FormalPara Clinician’s capsule
What is known about the topic?
Although TXA administration in acute major trauma within 3 hours of injury reduces mortality, Canadian EMS administration rates are low.
What did this study ask?
How frequently do paramedics in British Columbia administer TXA to eligible patients in the pre-hospital setting?
What did this study find?
This health records review found that 35% of TXA-eligible patients received a dose from paramedics.
Why does this study matter to clinicians?
Identification of areas for improvement and paramedic education may increase TXA administration rates, thereby optimizing patient outcomes.


Tranexamic acid (TXA) is a recommended antifibrinolytic agent used to treat trauma patients with hemorrhage [1,2,3,4]. CRASH-2 found mortality benefit with TXA if given within 180 min of injury, but also noted increased risk for death due to bleeding if given after this window [2, 3]. Subsequently, CRASH-3 suggested that TXA also reduces head injury-related deaths in patients with mild–moderate traumatic brain injury [5].

With emerging evidence of TXA’s time-sensitive benefits, paramedics have the opportunity to administer TXA before arrival to the hospital, especially in remote communities. In turn, TXA can be administered sooner within the 180-min window while allowing hospitals to concentrate on other aspects of care [6, 7].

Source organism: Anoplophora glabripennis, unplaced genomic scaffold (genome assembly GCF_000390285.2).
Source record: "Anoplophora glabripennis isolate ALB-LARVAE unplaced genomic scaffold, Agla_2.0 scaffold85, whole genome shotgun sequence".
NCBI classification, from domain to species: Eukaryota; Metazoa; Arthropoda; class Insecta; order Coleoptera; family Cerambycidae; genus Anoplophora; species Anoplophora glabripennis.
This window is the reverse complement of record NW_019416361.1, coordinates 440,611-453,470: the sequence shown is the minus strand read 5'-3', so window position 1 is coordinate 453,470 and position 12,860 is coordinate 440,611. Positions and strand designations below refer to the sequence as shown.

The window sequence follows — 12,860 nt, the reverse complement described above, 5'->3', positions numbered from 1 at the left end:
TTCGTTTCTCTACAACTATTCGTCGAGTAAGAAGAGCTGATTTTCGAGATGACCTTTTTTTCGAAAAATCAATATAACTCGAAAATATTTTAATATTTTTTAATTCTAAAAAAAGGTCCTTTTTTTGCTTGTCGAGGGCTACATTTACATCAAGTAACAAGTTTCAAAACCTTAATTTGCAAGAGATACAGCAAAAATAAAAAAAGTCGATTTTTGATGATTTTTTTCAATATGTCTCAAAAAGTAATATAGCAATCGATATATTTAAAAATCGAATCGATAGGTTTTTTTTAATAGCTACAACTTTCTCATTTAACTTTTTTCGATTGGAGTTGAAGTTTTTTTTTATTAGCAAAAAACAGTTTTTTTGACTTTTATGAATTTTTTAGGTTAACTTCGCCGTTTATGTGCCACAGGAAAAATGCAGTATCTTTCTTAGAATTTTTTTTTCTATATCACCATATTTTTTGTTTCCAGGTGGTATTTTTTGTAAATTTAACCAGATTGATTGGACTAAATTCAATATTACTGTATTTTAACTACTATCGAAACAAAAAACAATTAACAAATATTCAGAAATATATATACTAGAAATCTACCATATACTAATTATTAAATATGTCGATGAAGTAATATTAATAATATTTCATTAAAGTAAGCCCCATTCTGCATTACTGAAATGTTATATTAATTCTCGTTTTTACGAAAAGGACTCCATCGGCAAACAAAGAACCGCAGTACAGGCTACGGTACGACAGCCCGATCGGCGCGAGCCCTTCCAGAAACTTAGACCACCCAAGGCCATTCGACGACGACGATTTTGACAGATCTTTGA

BC Emergency Health Services (BC EHS) is the sole pan-provincial provider of EMS in British Columbia (BC). In 2014, BC EHS added TXA to the scope of practice of several specific paramedic certification levels [1, 6, 7]. However, a review of a trauma center in BC revealed that only 19% of their eligible patients received a dose of TXA from paramedics [8]. To better characterize how paramedics use TXA across the province, our study aimed to quantify the percentage of eligible patients who received TXA in the pre-hospital setting.


Study design and time period

A quality assurance health records review was performed looking at BC EHS charts across the province. Research ethics approval was obtained from the University of British Columbia Clinical Research and Fraser Health Research Ethics Boards, and BC Trauma Registry.

Data collection and analysis

Provincial trauma cases are recorded in the BC Trauma Registry. They were all patients injured within the province, aided by paramedics, and brought to a hospital. All cases recorded between April 1, 2016 and March 31, 2017 were screened for inclusion and exclusion criteria. Patients with actual or suspected hemorrhage were included if they had a systolic blood pressure under 90 mm Hg or a heart rate over 110 beats per minute, or both as per CRASH-2’s inclusion criteria [2]. Patients were excluded if under 16 years of age, or they sustained injuries exclusively to the extremities, as standard of practice is to use a tourniquet.